Saturday night, Monster Truck rolled into Ottawa’s Bronson Centre, and turned this once Catholic high school for girls 700-seat auditorium into a spectacular arena rock show. Ultra high ceilings, a massive elevated stage, theatre-style seating, and plenty of standing room up front, made this the perfect sized venue, and despite its cavernous interior, maintained excellent acoustics.

The name, Monster Truck, was first introduced to me by way of the many who spoke of this amazing rock band from Hamilton, Ontario that opened for the legendary Deep Purple in 2012. Formed in 2009, Monster Truck was the coming together of four musicians, who delved outside of their own respective bands, to put together a side project. They are Jon Harvey (bass/lead vocals), Jeremy Widerman (guitar/vocals), Brandon Bliss (organ/vocals), and Steve Kiely (drums/vocals). Each brought their own influences of classic rock, punk, blues, and grunge, resulting in powerful flavours of well-written, uncomplicated songs, rich in catchy hooks, beefed up instrumentals/vocals, and flowing melody lines. They discovered they had the ability to write completely infectious material that encapsulated the heart and soul elements of classic rock, but with a modern infusion, and as the name implies, blown to monstrous proportions.[quote]We’d play to people who had waited in line all day…[/quote]

They released their first self-titled EP in 2010, but it was their second EP under Dine Alone Records, simply entitled, The Brown EP (2011), that made headway with tracks, “Righteous Smoke”, and “Seven Seas Blues”, which hit Canadian radio airwaves and reached top ten status results. At this time, the decision was made by the members to take their band to the next level, and they entered head-on into the fray of full-time rock ‘n roll. A relentless touring schedule ensued, which included a cross-Canada series of sold-out shows with The Sheepdogs in 2011. Other tours would follow, throughout North America, the UK, and Europe, and alongside the likes of Billy Talent, Kid Rock, Alice In Chains, Buckcherry, Sevendust, Slash ft. Myles Kennedy and The Conspirators, Alterbridge, ZZ Top, and Deep Purple. The year 2013 saw the release of their first full length album, Furiosity (Dine Alone Records), with singles, “Sweet Mountain River”, “The Lion”, and “Old Train“, receiving massive airplay. The same year also garnered them a JUNO award for “Breakthrough Group Of The Year”.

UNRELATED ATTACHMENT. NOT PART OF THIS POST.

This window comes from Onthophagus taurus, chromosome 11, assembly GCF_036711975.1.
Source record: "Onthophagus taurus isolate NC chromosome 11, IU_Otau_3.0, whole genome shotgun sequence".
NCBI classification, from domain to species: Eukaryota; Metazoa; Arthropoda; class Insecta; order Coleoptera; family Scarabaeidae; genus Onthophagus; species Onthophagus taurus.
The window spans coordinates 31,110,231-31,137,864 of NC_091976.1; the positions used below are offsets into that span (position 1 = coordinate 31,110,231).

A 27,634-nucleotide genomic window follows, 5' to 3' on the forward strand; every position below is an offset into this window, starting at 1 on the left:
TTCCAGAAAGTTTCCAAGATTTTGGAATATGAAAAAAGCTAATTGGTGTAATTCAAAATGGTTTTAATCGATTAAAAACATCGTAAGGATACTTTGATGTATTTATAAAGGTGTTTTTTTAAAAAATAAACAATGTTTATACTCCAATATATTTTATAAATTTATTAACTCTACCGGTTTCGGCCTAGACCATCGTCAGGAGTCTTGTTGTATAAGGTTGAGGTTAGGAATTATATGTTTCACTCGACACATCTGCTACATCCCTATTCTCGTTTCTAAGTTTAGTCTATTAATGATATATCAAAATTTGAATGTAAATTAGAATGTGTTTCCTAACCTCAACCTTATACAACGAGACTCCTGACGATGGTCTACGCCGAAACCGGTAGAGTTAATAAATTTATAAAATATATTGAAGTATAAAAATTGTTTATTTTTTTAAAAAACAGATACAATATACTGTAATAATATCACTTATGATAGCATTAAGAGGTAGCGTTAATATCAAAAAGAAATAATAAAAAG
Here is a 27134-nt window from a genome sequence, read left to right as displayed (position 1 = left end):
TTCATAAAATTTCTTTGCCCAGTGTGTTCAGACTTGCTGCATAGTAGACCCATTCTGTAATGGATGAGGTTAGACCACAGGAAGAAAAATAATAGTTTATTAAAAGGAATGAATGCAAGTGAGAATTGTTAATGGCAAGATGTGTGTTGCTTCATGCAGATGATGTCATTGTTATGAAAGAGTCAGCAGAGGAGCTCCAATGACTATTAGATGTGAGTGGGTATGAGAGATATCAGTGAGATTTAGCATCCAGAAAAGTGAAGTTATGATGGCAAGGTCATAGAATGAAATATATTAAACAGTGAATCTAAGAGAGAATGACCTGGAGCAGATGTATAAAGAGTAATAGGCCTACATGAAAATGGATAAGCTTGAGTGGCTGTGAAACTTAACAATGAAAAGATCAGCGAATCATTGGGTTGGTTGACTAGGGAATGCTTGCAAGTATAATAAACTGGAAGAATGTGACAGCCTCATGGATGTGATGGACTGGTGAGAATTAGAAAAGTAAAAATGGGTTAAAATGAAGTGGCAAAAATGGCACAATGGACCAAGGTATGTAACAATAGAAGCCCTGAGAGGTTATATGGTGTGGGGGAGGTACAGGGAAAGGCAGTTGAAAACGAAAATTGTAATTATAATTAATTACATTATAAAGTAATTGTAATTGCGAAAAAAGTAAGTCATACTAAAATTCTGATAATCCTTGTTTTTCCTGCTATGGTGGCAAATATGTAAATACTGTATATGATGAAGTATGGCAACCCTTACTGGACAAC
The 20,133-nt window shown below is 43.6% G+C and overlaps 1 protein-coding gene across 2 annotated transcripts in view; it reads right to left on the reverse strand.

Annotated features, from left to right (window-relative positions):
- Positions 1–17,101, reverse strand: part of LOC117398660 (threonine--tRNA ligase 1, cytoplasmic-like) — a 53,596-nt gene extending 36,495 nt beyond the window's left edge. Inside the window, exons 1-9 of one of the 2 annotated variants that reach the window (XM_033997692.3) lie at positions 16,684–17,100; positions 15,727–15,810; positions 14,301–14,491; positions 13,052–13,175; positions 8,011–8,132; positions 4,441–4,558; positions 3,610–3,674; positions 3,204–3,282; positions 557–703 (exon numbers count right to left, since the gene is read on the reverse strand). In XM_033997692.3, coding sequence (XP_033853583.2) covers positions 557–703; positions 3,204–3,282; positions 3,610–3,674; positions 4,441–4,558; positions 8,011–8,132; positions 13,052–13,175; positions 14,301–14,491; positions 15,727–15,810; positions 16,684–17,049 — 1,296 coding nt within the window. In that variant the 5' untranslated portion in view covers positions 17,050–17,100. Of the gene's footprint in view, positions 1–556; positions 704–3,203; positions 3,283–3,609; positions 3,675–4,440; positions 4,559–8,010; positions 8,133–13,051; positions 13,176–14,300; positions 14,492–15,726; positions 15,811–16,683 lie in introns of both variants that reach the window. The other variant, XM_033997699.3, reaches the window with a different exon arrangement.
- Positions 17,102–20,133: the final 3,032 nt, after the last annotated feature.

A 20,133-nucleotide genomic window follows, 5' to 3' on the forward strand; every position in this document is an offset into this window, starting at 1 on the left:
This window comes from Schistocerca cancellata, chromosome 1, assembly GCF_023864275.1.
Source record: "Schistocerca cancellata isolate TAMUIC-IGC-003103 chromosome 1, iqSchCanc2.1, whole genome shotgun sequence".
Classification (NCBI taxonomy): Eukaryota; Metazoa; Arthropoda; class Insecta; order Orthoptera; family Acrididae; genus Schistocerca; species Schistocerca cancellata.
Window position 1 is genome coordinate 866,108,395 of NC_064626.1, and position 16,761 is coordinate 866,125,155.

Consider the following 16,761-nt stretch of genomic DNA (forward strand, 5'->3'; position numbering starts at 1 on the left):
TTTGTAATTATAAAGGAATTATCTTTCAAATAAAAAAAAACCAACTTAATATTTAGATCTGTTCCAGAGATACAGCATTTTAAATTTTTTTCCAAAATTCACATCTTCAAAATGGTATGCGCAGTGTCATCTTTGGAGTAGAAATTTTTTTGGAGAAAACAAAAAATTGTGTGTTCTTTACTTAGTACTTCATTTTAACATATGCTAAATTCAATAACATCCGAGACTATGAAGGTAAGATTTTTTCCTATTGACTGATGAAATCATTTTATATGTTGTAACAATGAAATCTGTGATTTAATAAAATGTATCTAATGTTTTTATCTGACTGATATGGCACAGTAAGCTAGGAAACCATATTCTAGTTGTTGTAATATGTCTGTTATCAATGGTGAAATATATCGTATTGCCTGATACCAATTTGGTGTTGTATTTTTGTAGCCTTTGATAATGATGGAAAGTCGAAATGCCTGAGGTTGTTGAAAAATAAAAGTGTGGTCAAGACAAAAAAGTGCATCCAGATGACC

This year, the band has been busy touring once again across North America, and has just returned from another European stint of shows…six headlining, and about a dozen in support once again of Slash. I asked Monster Truck’s guitarist, Jeremy Widerman about the ups and downs of the touring experience:

Jon Harvey, Steve Kiely
Jon Harvey, Steve Kiely

“By now, we’ve become pretty used to it. There’s not much alone time, and you’re on a strict schedule. At first, the adjustment was difficult coming home…it was hard to stay still. But now the transition has become easier…I can turn if off, relax, and actually enjoy my downtime.”

Then, of course, I wanted to hear about this latest experience of touring across Europe with Slash: “The front row always varies from place to place when you’re opening. We’d play to people who had waited in line all day in some cases to see Slash. We’d see the anxious faces in the first few rows who didn’t know who the hell we were…and what these four bearded, long-haired Canadian dudes were all about, makin‘ them wait some more. But we were well received and the crowds were always respectful. Then there were other places where the audience would be singing along by the third time we’d hit the chorus on brand new material we hadn’t even recorded yet. That was amazing.”